Ground Clutter

Feb. 15, 2008
Chinese Puzzle

A few weeks ago Cessna announced that its new LSA — the Cessna SkyCatcher, a.k.a. Model 162 — would be built in China. All hell broke loose. The company has been inundated with comments, about half in favor and half against. Some of the “anti” group was very anti indeed, and even mad about it.

Cessna decided a response was needed, so Cessna Marketing VP Tom Anielo wrote an “open letter” explaining and defending the decision to build in China. I thought it was a great explanation of the free market and globalization, and think Cessna made a good choice. (You can see and decide for yourself at

Folks, there is, as my Dad used to say, “one true fact” about globalization: It is here. Neither you nor I can stop it. We don’t need to waste our time trying to decide if we like it or not. We don’t need to decide if we will participate — we will. We do need to decide how we can excel in the global free market, because we must. We must ride or get ridden by this horse.

Cessna determined that the SkyCatcher could not be built in this country for a cost that would make it a competitive product. Cessna’s choice was simple: Does it want to compete in the LSA field? If so, it had to make it elsewhere.

If it had taken the other choice — not build it at all — Cessna and the country would make no money at all on the SkyCatcher. Instead, Cessna has employed — here in the U.S.A. —engineers and others to design the SkyCatcher. It will be sold worldwide, and some of the revenue will come back to Kansas. The engines and many other parts will be made here, producing additional revenue for U.S.A. manufacturers. New people worldwide will learn to fly in SkyCatchers, and hopefully develop that determined Cessna loyalty once created by the Cessna 120, 140, 150, and 152.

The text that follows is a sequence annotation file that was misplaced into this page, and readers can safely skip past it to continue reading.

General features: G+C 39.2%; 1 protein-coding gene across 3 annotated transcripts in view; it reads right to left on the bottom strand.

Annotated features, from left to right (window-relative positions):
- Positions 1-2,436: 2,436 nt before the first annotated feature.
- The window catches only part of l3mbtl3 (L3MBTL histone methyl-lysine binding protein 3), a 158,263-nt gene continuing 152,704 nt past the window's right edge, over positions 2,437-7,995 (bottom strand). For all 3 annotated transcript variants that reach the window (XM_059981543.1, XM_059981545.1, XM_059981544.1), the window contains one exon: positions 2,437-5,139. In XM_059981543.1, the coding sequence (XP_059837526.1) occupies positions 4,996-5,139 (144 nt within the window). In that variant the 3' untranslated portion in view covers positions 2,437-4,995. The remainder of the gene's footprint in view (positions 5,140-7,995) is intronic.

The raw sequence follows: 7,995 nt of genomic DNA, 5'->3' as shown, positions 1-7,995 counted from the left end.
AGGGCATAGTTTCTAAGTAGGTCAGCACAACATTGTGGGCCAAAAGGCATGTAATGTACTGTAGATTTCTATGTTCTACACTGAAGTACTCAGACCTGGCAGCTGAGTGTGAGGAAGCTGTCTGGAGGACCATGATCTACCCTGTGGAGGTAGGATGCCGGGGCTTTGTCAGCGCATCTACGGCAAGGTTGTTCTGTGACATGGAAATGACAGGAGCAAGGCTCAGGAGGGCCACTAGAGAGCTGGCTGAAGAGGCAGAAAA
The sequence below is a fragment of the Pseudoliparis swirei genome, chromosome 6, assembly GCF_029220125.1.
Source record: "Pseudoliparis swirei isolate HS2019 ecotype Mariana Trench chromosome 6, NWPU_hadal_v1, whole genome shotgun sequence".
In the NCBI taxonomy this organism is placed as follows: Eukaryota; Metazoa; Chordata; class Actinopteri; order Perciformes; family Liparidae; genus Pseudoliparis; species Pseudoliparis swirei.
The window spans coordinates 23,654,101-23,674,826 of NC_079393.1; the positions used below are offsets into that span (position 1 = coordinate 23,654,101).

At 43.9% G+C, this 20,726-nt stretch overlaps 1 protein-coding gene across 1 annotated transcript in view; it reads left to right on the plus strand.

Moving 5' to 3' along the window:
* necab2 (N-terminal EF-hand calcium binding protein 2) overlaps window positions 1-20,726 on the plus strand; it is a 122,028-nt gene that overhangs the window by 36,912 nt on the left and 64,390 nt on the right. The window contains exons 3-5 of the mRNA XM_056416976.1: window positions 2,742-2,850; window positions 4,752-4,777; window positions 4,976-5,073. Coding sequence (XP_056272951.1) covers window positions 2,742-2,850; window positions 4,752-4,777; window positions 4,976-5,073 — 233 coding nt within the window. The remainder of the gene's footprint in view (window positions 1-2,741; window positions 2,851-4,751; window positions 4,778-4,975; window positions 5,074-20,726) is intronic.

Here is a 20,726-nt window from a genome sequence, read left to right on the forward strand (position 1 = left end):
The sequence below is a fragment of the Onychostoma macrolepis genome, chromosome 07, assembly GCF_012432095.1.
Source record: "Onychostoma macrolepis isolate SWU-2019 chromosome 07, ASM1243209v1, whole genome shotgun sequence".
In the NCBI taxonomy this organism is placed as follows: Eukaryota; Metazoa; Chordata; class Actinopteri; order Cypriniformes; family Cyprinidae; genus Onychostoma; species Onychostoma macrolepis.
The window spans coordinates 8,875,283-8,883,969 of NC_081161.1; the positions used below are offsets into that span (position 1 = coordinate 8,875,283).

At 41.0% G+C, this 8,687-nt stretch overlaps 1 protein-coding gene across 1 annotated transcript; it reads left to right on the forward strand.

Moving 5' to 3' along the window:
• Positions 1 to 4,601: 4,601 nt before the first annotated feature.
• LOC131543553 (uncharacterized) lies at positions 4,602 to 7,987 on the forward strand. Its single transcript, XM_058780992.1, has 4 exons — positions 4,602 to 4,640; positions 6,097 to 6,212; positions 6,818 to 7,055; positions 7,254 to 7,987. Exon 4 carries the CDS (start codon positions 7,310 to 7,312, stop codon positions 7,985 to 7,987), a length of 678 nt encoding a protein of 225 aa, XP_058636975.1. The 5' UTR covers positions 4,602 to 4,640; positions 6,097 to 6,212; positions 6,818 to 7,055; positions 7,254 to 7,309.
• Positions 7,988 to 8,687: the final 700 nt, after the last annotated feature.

The truth is that we must compete globally. That means that we must buy goods, services, and components as inexpensively as possible or we will lose in the marketplace. It’s that simple.

Some things we will not be able to make as cheaply as we can import. We will have to buy those things elsewhere while we compete in other areas in which we can compete and win. Some seem to think we can build a fence around our country and make a living buying and selling to each other. We can’t. In fact, we have pretty much proved we can’t (or won’t) even keep out drugs and illegal immigrants.

Even if we could keep out foreign goods and services, why? We’d end up producing many things that would cost our citizens more than if they bought them on the global free market. The cost of a tariff is not just the taxes charged, but also the total amount overpaid by all of our citizens.

As the saying goes, ‘Let freedom ring’.